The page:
With completion of Buckhead’s PATH400 multiuse trail at risk due to city funding shortfalls, recent behind-the-scenes tours gave a sneak peek of its newest section and what could be delayed or lost.

Livable Buckhead, the nonprofit overseeing PATH400, led the construction-site tours on Nov. 30 and Dec. 1. The new segment runs along Ga. 400 between Sidney Marcus Boulevard and the Gordon Bynum pedestrian bridge, and is scheduled to open in the fall of 2019.

Livable Buckhead staff members Scott Cantrell, left, and Kip Dunlap stroll on a future segment of the PATH400 multiuse trail along Ga. 400 during a Nov. 30 tour. (Phil Mosier)

The future pathway includes dramatic views of woodland, overpasses, skyscrapers and MARTA trains. It also accesses a little-known wetland that Livable Buckhead Executive Director Denise Starling says would be a good spot for a walkway and outdoor classroom.

But PATH400 is now among the projects in Buckhead and citywide threatened by unexpected shortfalls of roughly $410 million in the Renew Atlanta bond and TSPLOST programs. Starling says PATH400 has $5 million in TSPLOST funding “completely at risk,” and another $6.7 million in federal funds that would be lost without the city’s share.

“Obviously, a lot of my time in the next few months is going to be spent trying to secure the funding!” she said in an email.

Livable Buckhead Executive Director Denise Starling, center, leads the tour group. (Phil Mosier)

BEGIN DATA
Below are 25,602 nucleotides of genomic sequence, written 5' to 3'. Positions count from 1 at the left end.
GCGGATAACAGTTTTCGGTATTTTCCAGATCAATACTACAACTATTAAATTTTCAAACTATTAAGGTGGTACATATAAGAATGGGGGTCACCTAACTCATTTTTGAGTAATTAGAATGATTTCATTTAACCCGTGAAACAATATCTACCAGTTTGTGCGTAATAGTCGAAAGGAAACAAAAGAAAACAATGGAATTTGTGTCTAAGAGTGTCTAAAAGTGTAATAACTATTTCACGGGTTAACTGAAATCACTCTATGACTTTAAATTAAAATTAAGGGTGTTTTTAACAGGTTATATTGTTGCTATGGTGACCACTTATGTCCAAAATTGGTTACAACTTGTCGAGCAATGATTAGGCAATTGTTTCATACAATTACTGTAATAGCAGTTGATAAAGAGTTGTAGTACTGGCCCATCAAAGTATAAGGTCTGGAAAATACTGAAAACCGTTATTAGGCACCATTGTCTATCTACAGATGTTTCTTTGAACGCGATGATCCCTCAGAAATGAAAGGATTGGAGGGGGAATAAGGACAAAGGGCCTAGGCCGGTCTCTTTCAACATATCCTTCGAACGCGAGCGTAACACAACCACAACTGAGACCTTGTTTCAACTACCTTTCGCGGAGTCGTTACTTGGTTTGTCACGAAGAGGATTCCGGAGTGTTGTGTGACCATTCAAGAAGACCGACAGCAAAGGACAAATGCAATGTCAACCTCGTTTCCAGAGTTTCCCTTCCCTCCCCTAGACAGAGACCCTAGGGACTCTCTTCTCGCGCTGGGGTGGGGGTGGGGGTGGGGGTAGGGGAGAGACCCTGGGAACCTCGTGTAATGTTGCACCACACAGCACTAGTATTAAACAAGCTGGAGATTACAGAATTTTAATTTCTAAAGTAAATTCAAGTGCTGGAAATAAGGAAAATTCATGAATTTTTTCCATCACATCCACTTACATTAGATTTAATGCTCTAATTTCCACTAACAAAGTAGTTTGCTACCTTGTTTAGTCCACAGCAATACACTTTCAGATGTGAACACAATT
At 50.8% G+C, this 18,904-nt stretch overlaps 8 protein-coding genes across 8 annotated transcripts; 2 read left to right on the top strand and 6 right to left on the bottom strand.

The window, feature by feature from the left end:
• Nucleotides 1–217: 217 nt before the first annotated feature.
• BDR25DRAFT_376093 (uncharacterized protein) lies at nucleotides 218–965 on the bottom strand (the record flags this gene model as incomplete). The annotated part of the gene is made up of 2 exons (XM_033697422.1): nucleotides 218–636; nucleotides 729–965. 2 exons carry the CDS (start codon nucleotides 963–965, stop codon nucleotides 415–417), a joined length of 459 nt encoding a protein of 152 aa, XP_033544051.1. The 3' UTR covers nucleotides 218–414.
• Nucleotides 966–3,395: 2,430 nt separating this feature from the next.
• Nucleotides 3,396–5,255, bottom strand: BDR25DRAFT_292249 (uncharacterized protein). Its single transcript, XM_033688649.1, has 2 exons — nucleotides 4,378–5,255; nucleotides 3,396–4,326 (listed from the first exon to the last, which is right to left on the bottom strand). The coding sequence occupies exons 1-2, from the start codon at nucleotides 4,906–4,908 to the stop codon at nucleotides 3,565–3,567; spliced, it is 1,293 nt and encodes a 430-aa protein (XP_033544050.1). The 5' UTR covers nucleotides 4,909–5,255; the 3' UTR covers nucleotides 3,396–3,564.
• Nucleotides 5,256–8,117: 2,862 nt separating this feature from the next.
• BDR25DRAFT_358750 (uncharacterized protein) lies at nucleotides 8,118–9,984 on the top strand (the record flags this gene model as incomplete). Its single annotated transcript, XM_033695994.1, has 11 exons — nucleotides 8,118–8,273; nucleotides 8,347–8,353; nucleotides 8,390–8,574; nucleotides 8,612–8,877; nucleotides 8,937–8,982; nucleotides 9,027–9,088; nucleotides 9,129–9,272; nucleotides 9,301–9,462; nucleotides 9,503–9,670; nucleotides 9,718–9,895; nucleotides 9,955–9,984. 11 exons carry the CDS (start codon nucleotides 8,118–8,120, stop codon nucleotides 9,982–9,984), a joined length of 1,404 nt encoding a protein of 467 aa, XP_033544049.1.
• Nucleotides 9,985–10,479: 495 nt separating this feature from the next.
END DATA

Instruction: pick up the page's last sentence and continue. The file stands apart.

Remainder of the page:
The city is now going through a process of prioritizing projects in both programs to see what continues to get funding and what might be reduced or eliminated. As part of the process, the city is accepting public comments through Dec. 31 via the Renew Atlanta website here.

The city has said that projects already in the pipeline can continue at their current phase with money from the Renew Atlanta and TSPLOST programs, but not necessarily move to another phase that requires more funding. For example, a project in the design phase could finish up, but not move into construction unless it ends up on that list.

Buckhead’s office towers rise in the background of the future PATH400 segment. (Phil Mosier)

What counts as a phase may be part of the prioritization issue. Starling argues for a big-picture view. PATH400 already has several segments open; another one under construction; and an additional branch all the way up to Sandy Springs in the conceptual design stage.

“The city is indicating that PATH400 is not considered ‘safe’ and is, therefore, on the chopping block,” said Starling. “… A lot of the city’s determination of what is considered ‘safe’ is based upon progress on the project. They clearly do not have all of the information about the progress — we have 50 percent built and with this new segment that is under construction, [it] will take us to 75 percent completion!”

Photos by Phil Mosier.